The first Ali-Frazier fight was bigger than sports. I was a kid growing up in white working-class Philly and can’t remember a single adult in that little world ever calling Ali by any other name than Cassius Clay. More here.
Hitting Alaska. Boy, there sure does seem to be a lot of extreme weather these days, huh?
So I go to the gym today, and find out that what I did Monday was not a workout, no sirree bob! That was an EVALUATION. Today was the workout. I’m kind of sore all over, but pleased to discover I can do five minutes on a treadmill without passing out.
By the way, after only three sessions with the new myofascial release therapist, I have no pain at all in my right leg or ankle for the first time in three years. It will probably recur as I get more active, but still. Nice!
I do appreciate y’all giving me moral support, so keep it coming.
The world has just five years to avoid being trapped in a scenario of perilous climate change and extreme weather events, the International Energy Agency (IEA) warned on Wednesday.
On current trends, “rising fossil energy use will lead to irreversible and potentially catastrophic climate change,” the IEA concluded in its annual World Energy Outlook report.
“The door to 2.0 C is closing,” it said, referring to the 2.0 Celsius (3.6 Fahrenheit) cap on global warming widely accepted by scientists and governments as the ceiling for averting unmanageable climate damage.
Without further action, by 2017 the total CO2 emissions compatible with the 2.0 C goal will be “locked in” by power plants, factories and other carbon-emitting sources either built or planned, the IEA said.
Global infrastructure already accounts for more than 75 percent of that limit.
To meet energy needs while still averting climate catastrophe, governments must engineer a shift away from carbon-intensive fossil fuels, the agency said bluntly.
The DRBC is the Delaware River Basin Commission. I got into an argument with the staffer who answered the phone when I said, “I hope the governor paid attention to the results in Ohio last night.”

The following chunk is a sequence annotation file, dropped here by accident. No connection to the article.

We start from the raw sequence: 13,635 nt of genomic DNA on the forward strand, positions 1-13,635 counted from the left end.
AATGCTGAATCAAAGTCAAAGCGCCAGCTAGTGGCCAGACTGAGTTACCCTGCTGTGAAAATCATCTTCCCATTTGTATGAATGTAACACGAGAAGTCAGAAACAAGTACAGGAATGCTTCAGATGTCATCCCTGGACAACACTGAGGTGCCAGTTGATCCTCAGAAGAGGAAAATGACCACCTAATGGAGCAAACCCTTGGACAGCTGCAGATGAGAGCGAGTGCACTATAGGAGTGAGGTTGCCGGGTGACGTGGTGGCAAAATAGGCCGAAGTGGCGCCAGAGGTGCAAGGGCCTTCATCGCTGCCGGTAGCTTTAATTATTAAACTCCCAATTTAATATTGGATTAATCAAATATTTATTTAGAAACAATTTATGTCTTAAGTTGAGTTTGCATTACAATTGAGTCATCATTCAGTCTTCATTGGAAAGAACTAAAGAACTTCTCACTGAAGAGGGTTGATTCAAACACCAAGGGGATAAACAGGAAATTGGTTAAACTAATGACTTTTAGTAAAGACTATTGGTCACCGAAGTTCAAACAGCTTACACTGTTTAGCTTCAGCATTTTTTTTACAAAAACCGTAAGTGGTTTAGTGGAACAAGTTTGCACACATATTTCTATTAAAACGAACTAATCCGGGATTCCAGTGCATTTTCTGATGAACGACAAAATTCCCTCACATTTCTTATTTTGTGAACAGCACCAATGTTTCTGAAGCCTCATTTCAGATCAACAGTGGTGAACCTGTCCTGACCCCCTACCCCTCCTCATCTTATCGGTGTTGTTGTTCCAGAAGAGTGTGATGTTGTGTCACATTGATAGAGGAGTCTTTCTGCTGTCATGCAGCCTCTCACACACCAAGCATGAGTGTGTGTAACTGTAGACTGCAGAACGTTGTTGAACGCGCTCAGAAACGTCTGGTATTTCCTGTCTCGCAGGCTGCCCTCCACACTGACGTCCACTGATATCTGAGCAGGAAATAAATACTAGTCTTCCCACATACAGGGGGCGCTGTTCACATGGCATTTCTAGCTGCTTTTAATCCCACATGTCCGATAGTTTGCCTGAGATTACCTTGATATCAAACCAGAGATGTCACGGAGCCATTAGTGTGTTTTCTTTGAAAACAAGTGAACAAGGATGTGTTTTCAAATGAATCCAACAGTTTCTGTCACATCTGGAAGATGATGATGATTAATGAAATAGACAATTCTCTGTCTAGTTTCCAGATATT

“You mean the vote to stop Obama healthcare?” he said in a snide tone.
“No, I mean the vote to protect bargaining rights for public workers,” I said. “And don’t start that right wing crap with me. When voters really wake up and understand the right-wing agenda that Governor Corbett and his friends are trying to shove down our throats, they don’t support it, and they ARE waking up.”
“All righty!” he said and hung up.
They were using the tarp to cover their computers and other electronic equipment supplies:
Police in Houston on Tuesday night swarmed a small group of “Occupy” protesters and arrested them for possessing a tarp in a public park, according to area media.
In all, a total of 27 police officers responded to the scene in 19 squad cars, according to the protesters. Police had confronted the group around 11 p.m. about a tarp they were using to protect their equipment from the elements. It was not being used as a makeshift structure.
After about 20 minutes of negotiating, police decided to begin arresting the protesters, who refused to remove their tarp. Six individuals were peacefully arrested, and police confiscated the group’s equipment, along with the tarp. Another three were also detained for “jaywalking” and interfering with police, but later released. Three of the arrestees were released the following morning, protesters said.
They added that the equipment included food, medical supplies and electronic equipment meant to support their demonstration.
My dad’s old union is included in this, and he would have been appalled:
Despite the four largest railroad companies making $8.5 billion in profits last year, an association of 30 railroads is asking 92,000 railroad workers represented by 11 unions to make concessions that could result in the first railroad strike in nearly 20 years.
Last month, Obama stepped in to prevent the strike of tens of thousands of railroad workers under powers granted to the president under the Railway Labor Act (which governs labor relations in the railway and airline industry) after the 35,000 member Brotherhood of Locomotive Engineers and Trainmen (BLET) voted to go strike. It was the first time a president stepped in to avoid a private-sector strike since President George W. Bush prevented a strike at Amtrak in 2007.
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Great discussion last night with Ted Rall about the potential for violence in the Occupy movement. As Ted points out (and I concur), it’s not as if either of us thinks non-violence is a bad thing – only that the power of the state makes violence inevitable, and that we should prepare for the possibility.
Even sadder, I think, is that it’s controversial to even have the discussion. That rubs us both the wrong way, so I hope you’ll listen here.
And here’s a little stroll down memory lane to remind you about the G20 protests in Toronto:
This is called a “snatch and grab,” where they identify protest leaders and grab them:
And here’s the sonic cannon they used at the G20 protests in Pittsburgh: